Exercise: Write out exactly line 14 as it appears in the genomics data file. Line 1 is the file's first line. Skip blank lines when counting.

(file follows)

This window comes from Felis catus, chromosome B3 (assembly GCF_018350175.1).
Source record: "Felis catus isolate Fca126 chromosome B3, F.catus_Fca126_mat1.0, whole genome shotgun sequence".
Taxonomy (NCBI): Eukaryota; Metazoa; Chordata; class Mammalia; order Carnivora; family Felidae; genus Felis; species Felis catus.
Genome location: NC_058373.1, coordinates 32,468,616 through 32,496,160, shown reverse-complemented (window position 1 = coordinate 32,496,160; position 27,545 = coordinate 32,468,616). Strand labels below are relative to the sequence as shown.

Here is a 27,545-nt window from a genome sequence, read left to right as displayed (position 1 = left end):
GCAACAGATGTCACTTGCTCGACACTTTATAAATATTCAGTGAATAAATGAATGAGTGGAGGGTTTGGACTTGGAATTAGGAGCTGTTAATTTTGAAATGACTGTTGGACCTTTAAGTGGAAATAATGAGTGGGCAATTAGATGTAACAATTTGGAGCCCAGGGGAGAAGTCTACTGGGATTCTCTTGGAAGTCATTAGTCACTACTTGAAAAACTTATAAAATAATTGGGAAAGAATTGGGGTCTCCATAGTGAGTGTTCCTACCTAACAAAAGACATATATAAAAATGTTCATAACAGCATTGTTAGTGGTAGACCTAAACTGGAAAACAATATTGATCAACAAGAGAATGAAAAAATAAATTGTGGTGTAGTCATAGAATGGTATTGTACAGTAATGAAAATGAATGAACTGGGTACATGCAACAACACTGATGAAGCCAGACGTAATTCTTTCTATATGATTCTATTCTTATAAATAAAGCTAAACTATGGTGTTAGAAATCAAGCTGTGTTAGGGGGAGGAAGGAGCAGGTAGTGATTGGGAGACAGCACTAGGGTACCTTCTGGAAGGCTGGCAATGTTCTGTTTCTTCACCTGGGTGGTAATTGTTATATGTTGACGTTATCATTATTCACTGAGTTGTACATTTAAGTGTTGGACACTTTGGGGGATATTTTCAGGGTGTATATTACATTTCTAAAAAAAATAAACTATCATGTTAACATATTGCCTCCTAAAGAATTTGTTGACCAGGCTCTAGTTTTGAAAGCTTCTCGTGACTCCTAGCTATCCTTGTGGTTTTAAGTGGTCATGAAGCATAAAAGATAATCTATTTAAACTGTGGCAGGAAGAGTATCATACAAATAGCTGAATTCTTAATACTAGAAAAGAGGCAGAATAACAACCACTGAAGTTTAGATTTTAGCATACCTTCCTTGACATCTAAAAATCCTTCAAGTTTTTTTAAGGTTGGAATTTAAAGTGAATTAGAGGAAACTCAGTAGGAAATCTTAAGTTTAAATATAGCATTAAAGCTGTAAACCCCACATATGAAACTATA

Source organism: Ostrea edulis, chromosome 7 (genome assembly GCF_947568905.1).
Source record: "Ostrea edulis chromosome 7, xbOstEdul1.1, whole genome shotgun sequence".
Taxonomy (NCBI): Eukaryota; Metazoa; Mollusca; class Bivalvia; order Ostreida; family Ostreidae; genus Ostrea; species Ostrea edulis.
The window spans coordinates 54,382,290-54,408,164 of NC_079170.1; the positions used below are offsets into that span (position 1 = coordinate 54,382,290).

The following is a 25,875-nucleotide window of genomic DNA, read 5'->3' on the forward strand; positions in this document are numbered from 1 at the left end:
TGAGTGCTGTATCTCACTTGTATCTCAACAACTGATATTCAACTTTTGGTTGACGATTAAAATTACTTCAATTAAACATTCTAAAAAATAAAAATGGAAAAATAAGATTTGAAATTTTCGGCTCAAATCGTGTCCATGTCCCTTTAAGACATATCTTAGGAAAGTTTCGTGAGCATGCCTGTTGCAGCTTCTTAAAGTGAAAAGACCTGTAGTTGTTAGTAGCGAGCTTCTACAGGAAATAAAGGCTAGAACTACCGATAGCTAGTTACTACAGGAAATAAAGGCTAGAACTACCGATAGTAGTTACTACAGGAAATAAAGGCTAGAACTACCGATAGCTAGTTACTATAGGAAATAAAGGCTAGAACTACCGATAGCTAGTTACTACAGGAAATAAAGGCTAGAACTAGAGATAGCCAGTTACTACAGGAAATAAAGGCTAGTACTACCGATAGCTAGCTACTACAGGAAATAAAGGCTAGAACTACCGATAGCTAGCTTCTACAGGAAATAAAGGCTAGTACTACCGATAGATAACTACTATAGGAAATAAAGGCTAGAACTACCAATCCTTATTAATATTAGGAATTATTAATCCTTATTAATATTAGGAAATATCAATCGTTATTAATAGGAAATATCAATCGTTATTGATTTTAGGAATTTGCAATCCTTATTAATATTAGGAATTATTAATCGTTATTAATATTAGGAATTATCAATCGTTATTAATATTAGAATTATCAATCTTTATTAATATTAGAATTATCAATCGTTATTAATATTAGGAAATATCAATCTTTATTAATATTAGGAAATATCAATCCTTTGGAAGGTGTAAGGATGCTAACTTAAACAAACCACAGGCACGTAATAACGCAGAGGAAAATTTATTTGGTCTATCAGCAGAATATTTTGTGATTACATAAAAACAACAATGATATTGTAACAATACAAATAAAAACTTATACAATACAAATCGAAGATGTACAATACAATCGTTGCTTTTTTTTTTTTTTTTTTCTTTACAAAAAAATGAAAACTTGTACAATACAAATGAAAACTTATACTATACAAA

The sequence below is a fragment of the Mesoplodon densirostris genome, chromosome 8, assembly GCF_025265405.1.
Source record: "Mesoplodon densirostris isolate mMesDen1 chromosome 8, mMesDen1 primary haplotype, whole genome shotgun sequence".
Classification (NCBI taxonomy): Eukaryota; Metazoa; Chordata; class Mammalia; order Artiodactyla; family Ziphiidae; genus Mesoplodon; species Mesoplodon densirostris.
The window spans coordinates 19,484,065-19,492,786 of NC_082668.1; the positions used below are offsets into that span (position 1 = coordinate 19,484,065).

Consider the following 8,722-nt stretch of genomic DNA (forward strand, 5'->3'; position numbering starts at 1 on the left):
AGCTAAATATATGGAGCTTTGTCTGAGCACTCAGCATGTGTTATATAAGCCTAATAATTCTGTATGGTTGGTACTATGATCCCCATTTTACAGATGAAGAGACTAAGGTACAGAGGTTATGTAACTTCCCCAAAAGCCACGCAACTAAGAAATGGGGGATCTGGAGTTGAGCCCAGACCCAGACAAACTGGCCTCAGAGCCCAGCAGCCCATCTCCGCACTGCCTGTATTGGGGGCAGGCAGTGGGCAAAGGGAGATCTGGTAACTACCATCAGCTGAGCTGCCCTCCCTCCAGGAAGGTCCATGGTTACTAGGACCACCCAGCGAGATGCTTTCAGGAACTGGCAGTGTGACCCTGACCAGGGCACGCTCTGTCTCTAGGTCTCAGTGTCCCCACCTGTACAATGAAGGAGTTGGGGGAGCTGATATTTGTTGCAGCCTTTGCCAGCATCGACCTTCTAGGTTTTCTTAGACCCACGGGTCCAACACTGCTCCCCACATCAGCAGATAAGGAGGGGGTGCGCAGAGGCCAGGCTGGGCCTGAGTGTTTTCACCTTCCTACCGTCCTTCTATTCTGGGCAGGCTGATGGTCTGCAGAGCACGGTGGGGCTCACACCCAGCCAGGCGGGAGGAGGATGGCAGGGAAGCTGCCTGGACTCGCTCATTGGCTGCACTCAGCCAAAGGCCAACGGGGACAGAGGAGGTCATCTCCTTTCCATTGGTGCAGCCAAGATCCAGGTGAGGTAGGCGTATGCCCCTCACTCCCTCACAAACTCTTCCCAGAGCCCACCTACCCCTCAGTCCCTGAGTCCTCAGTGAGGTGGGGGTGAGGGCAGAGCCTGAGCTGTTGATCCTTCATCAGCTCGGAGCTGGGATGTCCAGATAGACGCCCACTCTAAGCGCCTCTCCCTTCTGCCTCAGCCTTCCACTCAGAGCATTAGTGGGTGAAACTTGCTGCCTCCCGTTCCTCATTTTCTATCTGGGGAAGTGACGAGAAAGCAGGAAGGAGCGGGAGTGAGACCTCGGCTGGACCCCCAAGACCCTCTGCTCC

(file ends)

Source record: "Mesoplodon densirostris isolate mMesDen1 chromosome 8, mMesDen1 primary haplotype, whole genome shotgun sequence".